The coronavirus pandemic changed our family’s lives. It goes without saying the pandemic had us withdraw from society. I left paid work, quit all but utilitarian travel, spent more time at home, and downsized our operation to being a one-car family with a newer, smaller automobile. Change is not finished. The pandemic is not finished either, although it is being normalized.
When I consider leaving the property it is about trips to retail merchants, on political errands, or to visit family or friends. That is it. I did my traveling for education and adventure when I was young. Career work with a large transportation services firm had me traveling as well. We took a few vacations when our child was young. These days, when driving along the single egress from our home, I seldom leave the state. Usually a gallon of milk accompanies me on the trip home.
While the chip and seal access lane to our development is a road to everywhere, is it really if we choose not to travel it? Going left at the main road takes me to the dairy store, to my dentist, to political friends in Iowa County, and to the airport. A right turn takes me to town, to the clinic, to the county seat, to shopping, and to visit family. It is a much bigger world than that. I know, because I have been there.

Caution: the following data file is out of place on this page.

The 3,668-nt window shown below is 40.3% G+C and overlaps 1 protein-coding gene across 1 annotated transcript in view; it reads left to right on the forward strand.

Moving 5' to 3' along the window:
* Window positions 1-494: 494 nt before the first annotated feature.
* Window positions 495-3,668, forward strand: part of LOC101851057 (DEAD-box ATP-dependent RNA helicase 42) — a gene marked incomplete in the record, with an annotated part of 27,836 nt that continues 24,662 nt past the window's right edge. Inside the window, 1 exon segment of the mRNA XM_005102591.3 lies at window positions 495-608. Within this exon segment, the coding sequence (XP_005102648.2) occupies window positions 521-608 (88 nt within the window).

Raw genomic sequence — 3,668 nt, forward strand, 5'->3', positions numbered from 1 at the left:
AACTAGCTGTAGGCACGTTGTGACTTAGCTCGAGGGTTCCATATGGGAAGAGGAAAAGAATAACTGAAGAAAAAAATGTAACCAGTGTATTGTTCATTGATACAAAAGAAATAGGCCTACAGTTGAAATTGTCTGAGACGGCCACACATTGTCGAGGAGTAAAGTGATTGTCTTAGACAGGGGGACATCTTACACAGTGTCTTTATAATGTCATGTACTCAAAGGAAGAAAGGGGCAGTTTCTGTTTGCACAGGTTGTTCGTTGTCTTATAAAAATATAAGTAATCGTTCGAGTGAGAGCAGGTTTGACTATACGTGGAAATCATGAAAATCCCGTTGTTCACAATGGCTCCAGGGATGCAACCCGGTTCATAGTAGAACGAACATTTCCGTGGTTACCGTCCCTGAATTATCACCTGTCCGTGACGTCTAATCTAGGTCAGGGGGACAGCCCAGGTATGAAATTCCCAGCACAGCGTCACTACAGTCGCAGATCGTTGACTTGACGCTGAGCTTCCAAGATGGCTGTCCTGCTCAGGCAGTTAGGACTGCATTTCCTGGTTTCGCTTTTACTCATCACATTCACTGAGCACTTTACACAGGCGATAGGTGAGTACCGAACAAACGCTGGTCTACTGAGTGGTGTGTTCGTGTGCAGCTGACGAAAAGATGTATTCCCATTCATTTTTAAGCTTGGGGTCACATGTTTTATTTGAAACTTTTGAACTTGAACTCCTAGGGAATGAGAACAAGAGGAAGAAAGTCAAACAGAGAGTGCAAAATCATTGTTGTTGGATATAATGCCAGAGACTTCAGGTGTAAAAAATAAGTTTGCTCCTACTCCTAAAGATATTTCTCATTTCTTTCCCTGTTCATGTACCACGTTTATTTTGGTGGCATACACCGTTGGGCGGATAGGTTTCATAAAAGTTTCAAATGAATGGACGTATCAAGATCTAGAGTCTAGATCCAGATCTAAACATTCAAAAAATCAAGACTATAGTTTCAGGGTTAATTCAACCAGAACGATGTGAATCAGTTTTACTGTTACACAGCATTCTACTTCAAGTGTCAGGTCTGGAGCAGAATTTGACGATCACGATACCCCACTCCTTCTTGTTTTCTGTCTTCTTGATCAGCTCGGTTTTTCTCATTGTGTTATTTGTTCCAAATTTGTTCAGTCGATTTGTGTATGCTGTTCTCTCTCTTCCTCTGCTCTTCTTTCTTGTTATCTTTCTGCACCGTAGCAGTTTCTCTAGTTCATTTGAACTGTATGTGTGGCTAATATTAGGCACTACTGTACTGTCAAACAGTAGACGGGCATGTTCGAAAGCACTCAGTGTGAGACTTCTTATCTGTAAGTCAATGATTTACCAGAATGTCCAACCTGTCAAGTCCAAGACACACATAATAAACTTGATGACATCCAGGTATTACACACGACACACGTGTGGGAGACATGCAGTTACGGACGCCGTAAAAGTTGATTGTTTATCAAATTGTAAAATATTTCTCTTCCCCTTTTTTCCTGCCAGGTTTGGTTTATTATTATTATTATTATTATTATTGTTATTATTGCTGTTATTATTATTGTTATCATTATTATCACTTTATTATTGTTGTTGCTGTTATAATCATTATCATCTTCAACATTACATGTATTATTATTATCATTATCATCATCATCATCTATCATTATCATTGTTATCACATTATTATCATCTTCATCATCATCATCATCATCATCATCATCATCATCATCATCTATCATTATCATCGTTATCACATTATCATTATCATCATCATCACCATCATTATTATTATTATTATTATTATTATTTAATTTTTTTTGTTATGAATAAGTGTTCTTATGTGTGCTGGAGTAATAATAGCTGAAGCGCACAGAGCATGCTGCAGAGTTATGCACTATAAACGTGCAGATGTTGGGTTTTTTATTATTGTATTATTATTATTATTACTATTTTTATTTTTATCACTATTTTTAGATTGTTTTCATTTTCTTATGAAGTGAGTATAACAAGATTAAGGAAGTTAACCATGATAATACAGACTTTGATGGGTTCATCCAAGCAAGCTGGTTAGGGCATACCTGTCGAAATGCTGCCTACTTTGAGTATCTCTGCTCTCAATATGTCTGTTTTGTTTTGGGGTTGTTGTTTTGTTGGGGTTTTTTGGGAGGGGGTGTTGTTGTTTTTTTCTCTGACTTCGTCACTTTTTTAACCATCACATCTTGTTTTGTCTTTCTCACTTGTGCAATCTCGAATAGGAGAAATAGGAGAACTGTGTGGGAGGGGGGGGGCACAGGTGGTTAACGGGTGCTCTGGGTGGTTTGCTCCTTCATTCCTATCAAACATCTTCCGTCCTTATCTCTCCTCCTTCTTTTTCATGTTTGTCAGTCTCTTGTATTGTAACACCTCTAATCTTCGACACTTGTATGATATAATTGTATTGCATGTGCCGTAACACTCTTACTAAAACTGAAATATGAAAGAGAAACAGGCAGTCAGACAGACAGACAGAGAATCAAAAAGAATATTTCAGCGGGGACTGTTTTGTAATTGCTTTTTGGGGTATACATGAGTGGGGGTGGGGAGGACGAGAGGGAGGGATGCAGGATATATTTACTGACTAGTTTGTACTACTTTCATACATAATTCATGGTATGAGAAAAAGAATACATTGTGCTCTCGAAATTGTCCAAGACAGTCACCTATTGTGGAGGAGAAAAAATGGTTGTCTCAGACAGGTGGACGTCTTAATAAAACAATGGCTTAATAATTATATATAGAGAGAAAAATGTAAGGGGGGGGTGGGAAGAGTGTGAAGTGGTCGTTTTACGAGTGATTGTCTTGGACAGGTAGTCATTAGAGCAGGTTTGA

I may plan a trip for recreation or learning. The Stanley Museum finally opened on the University of Iowa campus after being flooded out and permanently evacuated from its previous home along the Iowa River in 2008. Maybe I’ll visit and try not to get grumpy about repatriating all the African artifacts Maxwell and Elizabeth Stanley brought back from their travels. After all, seeing Joan Miró’s A Drop of Dew Falling from the Wing of a Bird Awakens Rosalie Asleep in the Shade of a Cobweb inspired me to learn more about the artist and eventually see him making a film in Saint-Paul de Vence in 1979. I have no desire to see Jackson Pollack’s Mural, which was a gift to the museum by Peggy Guggenheim. So maybe there is a possible non-utilitarian trip in the future.
For now, I appreciate the opportunity to walk along the road and take a photo on a beautiful fall day. That is travel enough in a time of pandemic.